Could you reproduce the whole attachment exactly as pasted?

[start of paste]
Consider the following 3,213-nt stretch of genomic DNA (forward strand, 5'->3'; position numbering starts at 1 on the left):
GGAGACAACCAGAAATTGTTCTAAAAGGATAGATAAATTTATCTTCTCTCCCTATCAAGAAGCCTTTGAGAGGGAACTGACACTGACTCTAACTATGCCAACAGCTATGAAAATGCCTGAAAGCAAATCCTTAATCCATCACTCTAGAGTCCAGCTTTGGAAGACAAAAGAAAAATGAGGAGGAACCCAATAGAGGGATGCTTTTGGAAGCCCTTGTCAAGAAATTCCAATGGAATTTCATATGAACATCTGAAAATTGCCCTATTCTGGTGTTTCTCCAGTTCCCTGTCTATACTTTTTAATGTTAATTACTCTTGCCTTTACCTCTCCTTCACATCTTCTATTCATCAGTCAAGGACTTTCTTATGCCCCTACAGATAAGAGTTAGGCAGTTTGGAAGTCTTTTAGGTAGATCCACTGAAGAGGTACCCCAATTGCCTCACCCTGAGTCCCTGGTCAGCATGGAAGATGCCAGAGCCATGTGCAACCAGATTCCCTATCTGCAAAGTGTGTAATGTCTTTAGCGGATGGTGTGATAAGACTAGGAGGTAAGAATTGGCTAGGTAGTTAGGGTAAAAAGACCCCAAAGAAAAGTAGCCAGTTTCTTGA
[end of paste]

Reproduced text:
Consider the following 3,213-nt stretch of genomic DNA (forward strand, 5'->3'; position numbering starts at 1 on the left):
GGAGACAACCAGAAATTGTTCTAAAAGGATAGATAAATTTATCTTCTCTCCCTATCAAGAAGCCTTTGAGAGGGAACTGACACTGACTCTAACTATGCCAACAGCTATGAAAATGCCTGAAAGCAAATCCTTAATCCATCACTCTAGAGTCCAGCTTTGGAAGACAAAAGAAAAATGAGGAGGAACCCAATAGAGGGATGCTTTTGGAAGCCCTTGTCAAGAAATTCCAATGGAATTTCATATGAACATCTGAAAATTGCCCTATTCTGGTGTTTCTCCAGTTCCCTGTCTATACTTTTTAATGTTAATTACTCTTGCCTTTACCTCTCCTTCACATCTTCTATTCATCAGTCAAGGACTTTCTTATGCCCCTACAGATAAGAGTTAGGCAGTTTGGAAGTCTTTTAGGTAGATCCACTGAAGAGGTACCCCAATTGCCTCACCCTGAGTCCCTGGTCAGCATGGAAGATGCCAGAGCCATGTGCAACCAGATTCCCTATCTGCAAAGTGTGTAATGTCTTTAGCGGATGGTGTGATAAGACTAGGAGGTAAGAATTGGCTAGGTAGTTAGGGTAAAAAGACCCCAAAGAAAAGTAGCCAGTTTCTTGA